On 18 of June 1983, 10 Baha’i women were executed because they believed in a faith that promotes gender equality, unity, justice and truthfulness.

 The women were hanged one by one, in the dead of night, each forced to witness the next woman’s death in a harrowing attempt to coerce them into renouncing their beliefs. None did so.

One was only 17; most were in their 20s.

Their families were not even notified of their deaths, their bodies were not returned to their families, and they did not receive dignified burials with religious rites.

It is believed that they were buried in the Baha’i cemetery in Shiraz by the authorities, which was later demolished and made into a “cultural and sports building” in 2014.

It is unacceptable that today the situation of the Bahais in Iran has remained the same and that this community is still subject to extreme persecution.

It is why the Baha’i International Community is launching a global campaign, called “OurStoryIsOne”, to honor the executed women and the long struggle for gender equality lived by women of all faiths and backgrounds in Iran for many decades.

Among the religious minorities that are severely persecuted in Iran, there is the Ahmadi Religion of Peace and Light community, whose concerns I will be raising today:

Members of the Ahmadi Religion of Peace and Light in Iran endure severe state-sponsored religious persecution.

They are unable to freely practice their faith and live in constant fear for their safety and lives. The Iranian authorities label them as “heretics” and “infidels,” branding their religion as a “misguided movement” and “hostile and deviant group.”

The Ahmadi Religion of Peace and Light has also faced vilification due to its accepting stance towards LGBT members and its belief that the headscarf is not obligatory for women.

As a result, since 2019, the Iranian regime has conducted raids on the homes of the members, subjecting them to assault in front of their families, arrests, and threats of execution if they continue practicing their faith. Charges such as “insulting the leadership” and “opposition to the principle of the system” are used against them.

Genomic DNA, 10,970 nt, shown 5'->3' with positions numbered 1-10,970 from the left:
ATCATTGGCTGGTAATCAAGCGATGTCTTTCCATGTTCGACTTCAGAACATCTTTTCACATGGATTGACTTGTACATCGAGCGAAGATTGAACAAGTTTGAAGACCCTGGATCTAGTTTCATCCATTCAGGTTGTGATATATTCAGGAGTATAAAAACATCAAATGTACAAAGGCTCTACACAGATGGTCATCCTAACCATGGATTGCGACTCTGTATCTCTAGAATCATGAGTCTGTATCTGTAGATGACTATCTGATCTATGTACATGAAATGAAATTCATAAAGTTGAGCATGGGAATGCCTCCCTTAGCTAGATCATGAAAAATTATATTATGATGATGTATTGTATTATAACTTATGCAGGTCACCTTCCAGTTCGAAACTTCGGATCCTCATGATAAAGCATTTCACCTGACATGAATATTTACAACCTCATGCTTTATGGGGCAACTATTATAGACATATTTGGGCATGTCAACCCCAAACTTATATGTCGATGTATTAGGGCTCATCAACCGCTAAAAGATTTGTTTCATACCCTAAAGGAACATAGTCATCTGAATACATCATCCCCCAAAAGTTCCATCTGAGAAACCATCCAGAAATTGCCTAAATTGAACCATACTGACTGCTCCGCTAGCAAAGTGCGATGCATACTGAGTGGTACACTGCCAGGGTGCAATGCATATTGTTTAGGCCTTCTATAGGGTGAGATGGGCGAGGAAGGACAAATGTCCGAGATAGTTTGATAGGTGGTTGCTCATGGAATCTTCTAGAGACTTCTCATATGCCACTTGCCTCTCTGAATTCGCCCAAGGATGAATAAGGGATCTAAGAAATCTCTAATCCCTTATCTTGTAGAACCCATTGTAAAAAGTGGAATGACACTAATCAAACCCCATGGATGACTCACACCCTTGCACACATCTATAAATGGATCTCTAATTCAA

In 2022, 15 members were taken to the Evin Prison of Iran after a number of them had unsuccessfully tried to flee the country to escape death threats and religious persecution.

In jail, the members were forced to sign papers to renounce their faith and defame the religion and its leader and were threatened with execution if they don’t cooperate with the Iranian regime.

Three of the 15 were minors, two were women, and one of them was persecuted additionally because of his sexual orientation.

The Ahmadi Religion of Peace and Light is deeply concerned for the safety and the lives of its members who are denied the most basic human right, to practice their faith freely. Its Iranian members were forced to flee to other countries such as Turkey where they continue to face persecution, detention, and deportation orders to return them to Iran, where execution is a likely fate.

This issue has just been raised by the UN Special Rapporteur on Religious Freedom, the Special Rapporteur on the human rights of migrants, the UN Working Group on arbitrary detention and the UN Rapporteur on minority issues.

They urge Turkiy to invalidate deportation orders and provide its members with international protection, enabling them to seek asylum and freely practice their faith without fear.

In conclusion, dealing with minorities in a just and inclusive manner is an important aspect of any society. Iran, for its own benefit must work towards better treatment of its minorities.

Iran must ensure that the rights of minorities are protected by enacting legislation that guarantees equal treatment, non-discrimination, and religious freedom for all citizens, regardless of their religious or ethnic background.

Iran must recognize and acknowledge the existence and contributions of ethnic minority groups like the Iranian Azeris.

Iran must support and facilitate the preservation and promotion of the cultural heritage, languages, and traditions of minority communities.

It’s high time Iran put an end to systemic discrimination and persecution of minorities.

It is high time that Iran listened to the voices from around the world imploring it to comply with the universal principles of respect for human rights for all Iranians, and that the persecution, discrimination, and barbaric behavior of another age cease, so that this great country with a rich and glorious history, can once again become the magnificent Iran.